The electric leather seats are gorgeous, but cost a lot extra. The ergonomics behind the handy steering is exemplary and the screen navigation system should pale many competitors. You can easily operate it via voice input. Only the display should be inclined a little towards the driver - after all, he has to decide where to go. There are documents and jackets on the back seat, but people also feel at home in the sufficiently sized rear. The rear headrests should be able to be pulled out a little further. The separate climate control for the second row is pleasant.
Diesel is probably the better choice
It started way too late in Munich. After the first night in Igls, the journey towards Bologna is not continued until the early morning. The luggage can be easily accommodated in the 475 liter trunk. Nobody needs more space and payload (485 kg) in this class. Still in the dark over the dark burner - it is just one degree Celsius cold and the C 200 compressor is once again noticeable that its displacement is weak. Together with the automatic, the diesel is probably the better choice. Especially because the consumption cannot be curbed below the eight-liter mark even when gliding gently.
On the contrary: if you drive briskly, but anything but fast, on the motorway without braking and accelerating wildly, you are traveling with 8.4 liters. The promised 6.3 liters (out of town) of the factory specification must have been measured in a distant future country.
Good turning circle
That doesn't mean that the rear-wheel drive vehicle, which weighs at least 1.5 tons, would be bad or even thirsty. Consumption is okay, even if it is well above the ten-liter mark in Italian inner-city traffic from Bologna, Ancona, Milan and, ultimately, Turin. It is particularly bad in the Fiat city of Turin and on the way back in the city of Zurich. Start, brake, start, brake - it's good that an automatic is on board that goes well with the small four-cylinder. It stays in the background.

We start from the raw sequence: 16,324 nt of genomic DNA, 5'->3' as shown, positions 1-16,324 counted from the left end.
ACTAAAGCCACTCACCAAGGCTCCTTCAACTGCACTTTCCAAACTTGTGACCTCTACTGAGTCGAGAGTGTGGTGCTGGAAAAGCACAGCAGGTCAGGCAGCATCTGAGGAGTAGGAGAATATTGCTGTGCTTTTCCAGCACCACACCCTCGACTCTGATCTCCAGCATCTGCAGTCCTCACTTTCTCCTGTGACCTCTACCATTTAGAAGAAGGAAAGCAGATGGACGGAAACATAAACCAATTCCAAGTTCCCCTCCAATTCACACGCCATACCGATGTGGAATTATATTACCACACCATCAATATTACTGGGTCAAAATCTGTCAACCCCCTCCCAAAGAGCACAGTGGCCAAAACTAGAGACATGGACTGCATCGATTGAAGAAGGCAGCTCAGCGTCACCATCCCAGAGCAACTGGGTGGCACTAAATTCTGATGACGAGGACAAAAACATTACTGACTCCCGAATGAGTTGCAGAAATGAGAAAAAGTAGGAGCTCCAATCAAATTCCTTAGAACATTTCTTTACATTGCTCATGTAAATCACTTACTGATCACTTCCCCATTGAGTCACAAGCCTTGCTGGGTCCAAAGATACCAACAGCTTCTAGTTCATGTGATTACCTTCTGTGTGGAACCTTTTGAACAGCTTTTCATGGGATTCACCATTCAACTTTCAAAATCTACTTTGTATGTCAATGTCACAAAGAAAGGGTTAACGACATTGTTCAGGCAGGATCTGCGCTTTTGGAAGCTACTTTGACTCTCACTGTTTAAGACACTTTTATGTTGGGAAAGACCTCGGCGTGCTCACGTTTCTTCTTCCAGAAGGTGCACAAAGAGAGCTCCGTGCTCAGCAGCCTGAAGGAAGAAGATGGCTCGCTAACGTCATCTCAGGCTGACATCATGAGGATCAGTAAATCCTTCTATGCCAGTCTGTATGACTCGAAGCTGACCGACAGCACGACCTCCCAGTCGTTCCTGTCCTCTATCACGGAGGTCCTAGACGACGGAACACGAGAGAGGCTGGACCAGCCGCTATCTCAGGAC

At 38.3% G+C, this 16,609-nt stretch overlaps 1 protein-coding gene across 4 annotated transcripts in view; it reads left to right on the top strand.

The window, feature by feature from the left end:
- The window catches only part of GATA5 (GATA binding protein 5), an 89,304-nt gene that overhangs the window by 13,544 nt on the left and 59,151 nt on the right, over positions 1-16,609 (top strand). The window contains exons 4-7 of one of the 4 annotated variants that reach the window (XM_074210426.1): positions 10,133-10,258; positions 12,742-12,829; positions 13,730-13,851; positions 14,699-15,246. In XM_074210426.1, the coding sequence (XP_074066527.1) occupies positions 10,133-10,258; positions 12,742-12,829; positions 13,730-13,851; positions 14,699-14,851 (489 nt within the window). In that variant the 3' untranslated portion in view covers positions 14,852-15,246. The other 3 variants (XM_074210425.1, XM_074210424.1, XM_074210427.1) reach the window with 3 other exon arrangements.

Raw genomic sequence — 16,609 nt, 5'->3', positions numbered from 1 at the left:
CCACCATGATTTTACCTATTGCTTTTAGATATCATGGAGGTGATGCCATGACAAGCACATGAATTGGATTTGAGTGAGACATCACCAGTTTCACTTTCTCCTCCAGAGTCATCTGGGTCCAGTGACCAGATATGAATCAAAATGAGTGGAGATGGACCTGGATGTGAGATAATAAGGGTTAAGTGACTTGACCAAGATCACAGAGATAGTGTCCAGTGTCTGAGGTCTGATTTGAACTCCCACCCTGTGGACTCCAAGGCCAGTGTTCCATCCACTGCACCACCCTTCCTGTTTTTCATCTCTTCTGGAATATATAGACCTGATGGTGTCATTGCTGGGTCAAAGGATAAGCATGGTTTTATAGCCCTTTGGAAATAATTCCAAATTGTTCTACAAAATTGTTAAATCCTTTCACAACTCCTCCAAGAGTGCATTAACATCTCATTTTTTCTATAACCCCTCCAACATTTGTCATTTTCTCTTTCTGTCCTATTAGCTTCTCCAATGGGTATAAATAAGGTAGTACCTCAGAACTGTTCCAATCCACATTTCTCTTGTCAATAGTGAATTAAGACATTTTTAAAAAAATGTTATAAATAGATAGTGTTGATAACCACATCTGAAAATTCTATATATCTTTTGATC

The turning circle of 10.84 meters, in conjunction with the smooth steering, suggests that you are driving in a compact car despite a length of 4.58 meters. The large screen makes you want a sharp, but adult-free television picture, at least when you are stationary.
Lush surcharge list
The fact that the television function is not even included in the usuriously expensive navigation system is no longer irritating. No wonder that many customers prefer to treat themselves to an inexpensive retrofit navigation system. The optional equipment list also has its surprises in store for inclined Mercedes customers.
Xenon light with a curve function costs 1,457 euros, through-loading, which has long been taken for granted, costs 309 euros and Parktronik 685 euros. Even little things like cruise control, folding exterior mirrors, multifunction steering wheel, rain sensor and heated windscreen washer nozzles have to be ordered individually. Those days should long be over.
Diesel is easier on the household budget
When, after crossing the border further, a tour of over 3,000 kilometers lies behind the Mercedes C 200 Kompressor, the good initial image has solidified. The new C-Class is an ideal choice, especially on long journeys - provided that you have previously served yourself generously in the option list.
When it comes to the engine, you can understand why many customers choose the 220 CDI. The bottom line is that it offers more torque, driving fun and significantly lower consumption. 8.6 liters of super per 100 kilometers are not a bad value; but the diesel is more easy on the household budget. Both in the city center and on the motorway.